- 2lmc spool – recent entries
Mentioned mainly for the admission from Jonathan Rentzsch that he still uses Claris Emailer 2 (in Classic) as his email client.
Turnbull: I can see that. I’ve had my own moans about email clients recently.
Rentzsch: Yeah, most of the geeks are email-client-unhappy these days.
I still love Eudora, but I might need to start using IMAP at some point, and that seems to mean using the often-wonky Apple Mail or the not-Macish Thunderbird. Bah.
I’m sooo waiting for Eudora to have some sort of sensible upgrade – to Cocoa? There’s a rumour.
Fascinating blog design: reads like an IRC chat; took me ages to realise that it was posts and comments. Interesting comments about UK press too.
- Feld Thoughts
Forget about the TAR stuff (trust / attention / relevance) for a second – there is a huge content imbalance when everyone is writing about the same thing. There was a very large and interesting deal done on Monday last week that arguably has much greater importance to the structure of the tech / media business than Yahoo / del.icio.us and it had extremely little coverage by the tech bloggers. Can you name that deal?
Liberty Media acquired Provide Commerce for $477 million (PRVD was public – $33.30 / share – 50% valuation increase in the past 60 days). Now, maybe I’m more sensitized to PRVD and L since they are both Colorado related company (L is headquartered here, PRVD is headquarter in San Diego, but the founder and good friend Jared Polis is based in Boulder.) This is Jared’s second monster win – his first was the sale of BlueMountainArts.com to Excite in 1999 for around $800 million. Oh – and he had other successes like the sale of AIS to Exodus in 1995.
A venture capitalist fails to understand why we don’t get excited about Liberty Media (who? say all the Britons) buying an Aussie ISP, when it’s for MORE MONEY than Yahoo buying delicious. Simple – Yahoo’s purchase could have webwide impact; I’m pretty sure Liberty Media isn’t going to affect my day-to-day life online. It’s like that for a lot of VCs: if they don’t see big dollars, they don’t see big effects. That’s OK; it gives the rest of us plenty of room to get stuff done.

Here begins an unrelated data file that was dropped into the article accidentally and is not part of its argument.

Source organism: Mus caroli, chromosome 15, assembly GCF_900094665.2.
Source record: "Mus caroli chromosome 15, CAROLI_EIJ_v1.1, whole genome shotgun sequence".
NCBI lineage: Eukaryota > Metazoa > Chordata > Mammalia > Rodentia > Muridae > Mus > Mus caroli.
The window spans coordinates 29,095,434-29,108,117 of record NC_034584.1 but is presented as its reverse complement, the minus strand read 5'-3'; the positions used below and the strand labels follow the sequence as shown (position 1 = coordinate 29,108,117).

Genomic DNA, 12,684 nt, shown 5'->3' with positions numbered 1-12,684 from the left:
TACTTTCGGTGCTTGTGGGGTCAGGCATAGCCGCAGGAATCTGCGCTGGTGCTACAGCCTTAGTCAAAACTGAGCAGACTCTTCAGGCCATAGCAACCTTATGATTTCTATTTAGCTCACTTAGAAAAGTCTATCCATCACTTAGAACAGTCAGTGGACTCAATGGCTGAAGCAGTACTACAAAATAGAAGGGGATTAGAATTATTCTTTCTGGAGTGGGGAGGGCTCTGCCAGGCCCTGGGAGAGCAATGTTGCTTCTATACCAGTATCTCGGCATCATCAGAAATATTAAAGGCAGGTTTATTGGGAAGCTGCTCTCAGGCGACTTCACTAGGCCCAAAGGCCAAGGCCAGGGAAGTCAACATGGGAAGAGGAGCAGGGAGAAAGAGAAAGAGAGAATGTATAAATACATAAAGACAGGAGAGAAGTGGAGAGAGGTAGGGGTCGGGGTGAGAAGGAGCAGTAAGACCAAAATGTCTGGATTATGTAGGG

Update: Brad Feld comments (in the comments..) that I’ve missed his point; he was commenting on this deal, of Provide and Liberty. Though Liberty Media still leaves me cold, britanically speaking..
- “Let the Good Times Roll” by Guy Kawasaki: The 10/20/30 Rule of PowerPoint
Ten is the optimal number of slides in a PowerPoint presentation because a normal human being cannot comprehend more than ten concepts in a meeting—and venture capitalists are very normal. (The only difference between you and venture capitalist is that he is getting paid to gamble with someone else’s money). If you must use more than ten slides to explain your business, you probably don’t have a business. The ten topics that a venture capitalist cares about are:
2. Your solution
3. Business model
4. Underlying magic/technology
5. Marketing and sales
8. Projections and milestones
9. Status and timeline
10. Summary and call to action
You should give your ten slides in twenty minutes. Sure, you have an hour time slot, but you’re using a Windows laptop, so it will take forty minutes to make it work with the projector. Even if setup goes perfectly, people will arrive late and have to leave early. In a perfect world, you give your pitch in twenty minutes, and you have forty minutes left for discussion.
Brilliant exposition. Lord, if only every presentation I’ve seen was 10 slides… and as for the point about the projector, he’s dead on.